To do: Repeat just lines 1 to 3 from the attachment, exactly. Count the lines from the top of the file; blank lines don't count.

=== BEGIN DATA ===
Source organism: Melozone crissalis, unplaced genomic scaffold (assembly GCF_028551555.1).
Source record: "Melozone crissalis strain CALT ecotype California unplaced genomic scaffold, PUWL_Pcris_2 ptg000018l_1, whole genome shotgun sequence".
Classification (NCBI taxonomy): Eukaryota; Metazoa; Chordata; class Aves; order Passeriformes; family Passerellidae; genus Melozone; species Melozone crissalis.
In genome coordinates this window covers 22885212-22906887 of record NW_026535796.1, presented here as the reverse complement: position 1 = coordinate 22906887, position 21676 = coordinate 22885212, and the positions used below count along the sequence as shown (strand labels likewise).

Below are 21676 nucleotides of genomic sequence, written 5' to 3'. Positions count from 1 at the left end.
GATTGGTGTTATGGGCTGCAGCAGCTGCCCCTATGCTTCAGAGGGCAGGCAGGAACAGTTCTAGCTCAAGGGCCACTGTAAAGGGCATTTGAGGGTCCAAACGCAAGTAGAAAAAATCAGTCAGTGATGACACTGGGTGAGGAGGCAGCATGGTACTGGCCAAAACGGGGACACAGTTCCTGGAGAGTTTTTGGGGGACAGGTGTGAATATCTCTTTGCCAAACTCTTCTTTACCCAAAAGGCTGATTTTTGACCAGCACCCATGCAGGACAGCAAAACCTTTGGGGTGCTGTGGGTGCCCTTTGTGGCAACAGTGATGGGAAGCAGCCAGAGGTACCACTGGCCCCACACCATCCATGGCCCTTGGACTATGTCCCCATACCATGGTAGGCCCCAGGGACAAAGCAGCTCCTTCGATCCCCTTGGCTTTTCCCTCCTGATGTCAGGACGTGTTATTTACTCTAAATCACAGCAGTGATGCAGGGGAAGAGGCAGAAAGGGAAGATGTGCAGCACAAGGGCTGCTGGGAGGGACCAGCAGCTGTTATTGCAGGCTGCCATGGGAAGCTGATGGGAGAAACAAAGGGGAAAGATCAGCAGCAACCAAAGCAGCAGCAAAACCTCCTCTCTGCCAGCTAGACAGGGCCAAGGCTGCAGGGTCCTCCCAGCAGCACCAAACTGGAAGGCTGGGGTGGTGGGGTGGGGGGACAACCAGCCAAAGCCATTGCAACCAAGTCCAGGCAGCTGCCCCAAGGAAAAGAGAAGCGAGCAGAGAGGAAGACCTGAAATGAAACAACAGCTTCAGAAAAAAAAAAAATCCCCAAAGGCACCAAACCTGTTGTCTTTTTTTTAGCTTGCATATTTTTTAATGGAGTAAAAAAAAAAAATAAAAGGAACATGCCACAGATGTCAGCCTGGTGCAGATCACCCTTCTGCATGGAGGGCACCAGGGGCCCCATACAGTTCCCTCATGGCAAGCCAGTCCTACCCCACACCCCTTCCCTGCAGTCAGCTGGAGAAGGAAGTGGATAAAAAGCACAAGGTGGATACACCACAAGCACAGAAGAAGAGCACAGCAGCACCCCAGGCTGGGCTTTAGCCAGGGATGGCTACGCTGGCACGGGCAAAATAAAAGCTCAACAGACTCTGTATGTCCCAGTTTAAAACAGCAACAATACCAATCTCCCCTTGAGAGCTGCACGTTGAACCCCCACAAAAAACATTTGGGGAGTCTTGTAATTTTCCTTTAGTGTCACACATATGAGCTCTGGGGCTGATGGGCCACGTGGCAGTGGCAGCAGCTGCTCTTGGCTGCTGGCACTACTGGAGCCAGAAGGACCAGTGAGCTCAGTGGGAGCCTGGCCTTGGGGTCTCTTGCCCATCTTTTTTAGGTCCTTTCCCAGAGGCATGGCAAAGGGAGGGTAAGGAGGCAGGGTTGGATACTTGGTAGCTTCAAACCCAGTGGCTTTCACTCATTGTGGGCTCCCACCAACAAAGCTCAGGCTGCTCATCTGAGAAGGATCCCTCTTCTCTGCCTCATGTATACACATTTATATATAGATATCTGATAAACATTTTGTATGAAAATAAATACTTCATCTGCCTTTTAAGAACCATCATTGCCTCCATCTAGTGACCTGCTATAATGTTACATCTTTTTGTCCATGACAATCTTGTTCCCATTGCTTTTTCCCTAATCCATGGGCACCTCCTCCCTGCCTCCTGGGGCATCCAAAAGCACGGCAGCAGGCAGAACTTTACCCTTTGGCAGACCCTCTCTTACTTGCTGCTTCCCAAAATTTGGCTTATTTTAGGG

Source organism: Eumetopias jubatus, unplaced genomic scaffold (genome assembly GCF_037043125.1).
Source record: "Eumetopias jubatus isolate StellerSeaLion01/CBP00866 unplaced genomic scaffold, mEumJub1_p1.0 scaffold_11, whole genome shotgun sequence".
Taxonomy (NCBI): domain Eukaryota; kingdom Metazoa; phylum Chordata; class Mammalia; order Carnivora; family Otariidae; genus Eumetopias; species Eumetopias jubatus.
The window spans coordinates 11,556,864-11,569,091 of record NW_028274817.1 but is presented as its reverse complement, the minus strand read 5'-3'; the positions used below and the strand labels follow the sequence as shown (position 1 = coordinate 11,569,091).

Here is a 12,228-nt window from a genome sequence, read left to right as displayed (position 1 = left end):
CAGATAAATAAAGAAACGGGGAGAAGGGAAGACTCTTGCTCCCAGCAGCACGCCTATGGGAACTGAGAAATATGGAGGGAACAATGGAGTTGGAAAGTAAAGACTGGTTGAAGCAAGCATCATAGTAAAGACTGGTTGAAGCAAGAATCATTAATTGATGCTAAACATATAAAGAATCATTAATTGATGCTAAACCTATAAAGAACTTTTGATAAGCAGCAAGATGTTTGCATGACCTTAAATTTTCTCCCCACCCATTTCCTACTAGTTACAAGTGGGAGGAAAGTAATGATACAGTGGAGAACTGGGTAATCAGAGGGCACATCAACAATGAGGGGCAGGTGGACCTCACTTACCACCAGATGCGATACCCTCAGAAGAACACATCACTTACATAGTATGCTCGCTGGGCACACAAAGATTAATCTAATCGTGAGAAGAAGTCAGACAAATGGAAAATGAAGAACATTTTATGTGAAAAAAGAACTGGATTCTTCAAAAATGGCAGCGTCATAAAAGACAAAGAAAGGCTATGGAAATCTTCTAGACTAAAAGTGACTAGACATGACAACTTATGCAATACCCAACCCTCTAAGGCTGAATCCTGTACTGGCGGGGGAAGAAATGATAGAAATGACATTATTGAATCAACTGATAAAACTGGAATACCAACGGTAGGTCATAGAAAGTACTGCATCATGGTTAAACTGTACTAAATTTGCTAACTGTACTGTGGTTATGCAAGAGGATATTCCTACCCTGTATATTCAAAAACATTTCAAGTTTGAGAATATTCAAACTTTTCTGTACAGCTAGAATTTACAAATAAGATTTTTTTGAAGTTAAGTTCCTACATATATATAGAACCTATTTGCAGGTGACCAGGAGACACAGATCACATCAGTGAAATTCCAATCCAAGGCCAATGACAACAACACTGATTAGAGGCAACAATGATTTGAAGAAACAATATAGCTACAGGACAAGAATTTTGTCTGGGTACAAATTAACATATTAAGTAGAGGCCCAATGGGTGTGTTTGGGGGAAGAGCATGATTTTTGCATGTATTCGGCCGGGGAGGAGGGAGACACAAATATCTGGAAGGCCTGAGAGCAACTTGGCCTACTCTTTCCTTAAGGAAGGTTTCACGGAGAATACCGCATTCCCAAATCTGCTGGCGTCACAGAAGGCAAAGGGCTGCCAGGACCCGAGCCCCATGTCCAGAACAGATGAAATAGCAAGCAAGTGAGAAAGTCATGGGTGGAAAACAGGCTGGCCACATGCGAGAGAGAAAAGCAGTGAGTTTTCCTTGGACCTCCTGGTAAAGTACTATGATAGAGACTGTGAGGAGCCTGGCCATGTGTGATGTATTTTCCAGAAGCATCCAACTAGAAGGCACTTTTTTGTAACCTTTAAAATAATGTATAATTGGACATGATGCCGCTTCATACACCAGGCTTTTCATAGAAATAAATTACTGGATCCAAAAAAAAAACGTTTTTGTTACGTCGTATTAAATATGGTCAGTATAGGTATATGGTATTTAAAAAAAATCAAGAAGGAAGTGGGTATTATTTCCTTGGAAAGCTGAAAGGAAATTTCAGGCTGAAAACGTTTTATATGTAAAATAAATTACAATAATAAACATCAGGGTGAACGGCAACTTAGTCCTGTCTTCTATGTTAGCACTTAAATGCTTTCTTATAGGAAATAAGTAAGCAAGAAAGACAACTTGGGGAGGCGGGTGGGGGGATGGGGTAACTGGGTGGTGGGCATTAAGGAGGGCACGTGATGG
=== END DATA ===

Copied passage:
Source organism: Melozone crissalis, unplaced genomic scaffold (assembly GCF_028551555.1).
Source record: "Melozone crissalis strain CALT ecotype California unplaced genomic scaffold, PUWL_Pcris_2 ptg000018l_1, whole genome shotgun sequence".
Classification (NCBI taxonomy): Eukaryota; Metazoa; Chordata; class Aves; order Passeriformes; family Passerellidae; genus Melozone; species Melozone crissalis.